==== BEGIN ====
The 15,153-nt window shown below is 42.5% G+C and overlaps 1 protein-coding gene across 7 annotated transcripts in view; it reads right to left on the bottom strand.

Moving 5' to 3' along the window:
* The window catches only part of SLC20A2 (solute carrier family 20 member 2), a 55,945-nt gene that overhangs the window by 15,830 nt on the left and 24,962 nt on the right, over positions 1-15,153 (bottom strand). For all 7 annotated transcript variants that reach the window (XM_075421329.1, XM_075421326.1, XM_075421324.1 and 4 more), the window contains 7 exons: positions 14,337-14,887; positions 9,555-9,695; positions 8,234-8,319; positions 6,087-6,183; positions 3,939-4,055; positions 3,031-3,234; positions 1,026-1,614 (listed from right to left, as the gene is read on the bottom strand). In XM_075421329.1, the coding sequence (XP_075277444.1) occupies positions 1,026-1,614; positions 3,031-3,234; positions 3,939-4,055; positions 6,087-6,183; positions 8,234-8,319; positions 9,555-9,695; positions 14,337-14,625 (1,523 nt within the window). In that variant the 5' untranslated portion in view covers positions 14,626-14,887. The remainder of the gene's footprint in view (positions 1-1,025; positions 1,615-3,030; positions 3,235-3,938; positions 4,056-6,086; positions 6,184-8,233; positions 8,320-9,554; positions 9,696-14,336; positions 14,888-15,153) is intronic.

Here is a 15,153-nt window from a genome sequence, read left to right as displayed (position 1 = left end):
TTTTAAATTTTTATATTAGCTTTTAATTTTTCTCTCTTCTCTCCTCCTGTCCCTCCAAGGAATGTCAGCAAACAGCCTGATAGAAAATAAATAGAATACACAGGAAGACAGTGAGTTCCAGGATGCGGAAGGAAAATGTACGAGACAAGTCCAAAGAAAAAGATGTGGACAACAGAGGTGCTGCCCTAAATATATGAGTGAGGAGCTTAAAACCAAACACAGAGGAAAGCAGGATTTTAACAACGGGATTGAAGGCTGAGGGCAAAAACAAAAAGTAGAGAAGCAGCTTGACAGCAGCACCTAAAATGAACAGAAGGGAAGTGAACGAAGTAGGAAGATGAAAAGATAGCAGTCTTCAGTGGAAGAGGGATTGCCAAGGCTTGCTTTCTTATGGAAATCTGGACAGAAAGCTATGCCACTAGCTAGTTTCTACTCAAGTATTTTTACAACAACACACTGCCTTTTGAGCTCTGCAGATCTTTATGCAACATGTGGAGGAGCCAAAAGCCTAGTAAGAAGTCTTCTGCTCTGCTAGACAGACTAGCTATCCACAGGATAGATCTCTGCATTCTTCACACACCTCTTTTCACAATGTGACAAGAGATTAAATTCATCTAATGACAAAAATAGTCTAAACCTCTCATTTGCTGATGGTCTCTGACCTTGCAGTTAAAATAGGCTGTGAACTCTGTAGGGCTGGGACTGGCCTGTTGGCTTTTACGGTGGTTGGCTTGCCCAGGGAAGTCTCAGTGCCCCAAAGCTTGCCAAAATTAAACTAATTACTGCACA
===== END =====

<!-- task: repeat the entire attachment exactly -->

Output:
The 15,153-nt window shown below is 42.5% G+C and overlaps 1 protein-coding gene across 7 annotated transcripts in view; it reads right to left on the bottom strand.

Moving 5' to 3' along the window:
* The window catches only part of SLC20A2 (solute carrier family 20 member 2), a 55,945-nt gene that overhangs the window by 15,830 nt on the left and 24,962 nt on the right, over positions 1-15,153 (bottom strand). For all 7 annotated transcript variants that reach the window (XM_075421329.1, XM_075421326.1, XM_075421324.1 and 4 more), the window contains 7 exons: positions 14,337-14,887; positions 9,555-9,695; positions 8,234-8,319; positions 6,087-6,183; positions 3,939-4,055; positions 3,031-3,234; positions 1,026-1,614 (listed from right to left, as the gene is read on the bottom strand). In XM_075421329.1, the coding sequence (XP_075277444.1) occupies positions 1,026-1,614; positions 3,031-3,234; positions 3,939-4,055; positions 6,087-6,183; positions 8,234-8,319; positions 9,555-9,695; positions 14,337-14,625 (1,523 nt within the window). In that variant the 5' untranslated portion in view covers positions 14,626-14,887. The remainder of the gene's footprint in view (positions 1-1,025; positions 1,615-3,030; positions 3,235-3,938; positions 4,056-6,086; positions 6,184-8,233; positions 8,320-9,554; positions 9,696-14,336; positions 14,888-15,153) is intronic.

Here is a 15,153-nt window from a genome sequence, read left to right as displayed (position 1 = left end):
TTTTAAATTTTTATATTAGCTTTTAATTTTTCTCTCTTCTCTCCTCCTGTCCCTCCAAGGAATGTCAGCAAACAGCCTGATAGAAAATAAATAGAATACACAGGAAGACAGTGAGTTCCAGGATGCGGAAGGAAAATGTACGAGACAAGTCCAAAGAAAAAGATGTGGACAACAGAGGTGCTGCCCTAAATATATGAGTGAGGAGCTTAAAACCAAACACAGAGGAAAGCAGGATTTTAACAACGGGATTGAAGGCTGAGGGCAAAAACAAAAAGTAGAGAAGCAGCTTGACAGCAGCACCTAAAATGAACAGAAGGGAAGTGAACGAAGTAGGAAGATGAAAAGATAGCAGTCTTCAGTGGAAGAGGGATTGCCAAGGCTTGCTTTCTTATGGAAATCTGGACAGAAAGCTATGCCACTAGCTAGTTTCTACTCAAGTATTTTTACAACAACACACTGCCTTTTGAGCTCTGCAGATCTTTATGCAACATGTGGAGGAGCCAAAAGCCTAGTAAGAAGTCTTCTGCTCTGCTAGACAGACTAGCTATCCACAGGATAGATCTCTGCATTCTTCACACACCTCTTTTCACAATGTGACAAGAGATTAAATTCATCTAATGACAAAAATAGTCTAAACCTCTCATTTGCTGATGGTCTCTGACCTTGCAGTTAAAATAGGCTGTGAACTCTGTAGGGCTGGGACTGGCCTGTTGGCTTTTACGGTGGTTGGCTTGCCCAGGGAAGTCTCAGTGCCCCAAAGCTTGCCAAAATTAAACTAATTACTGCACA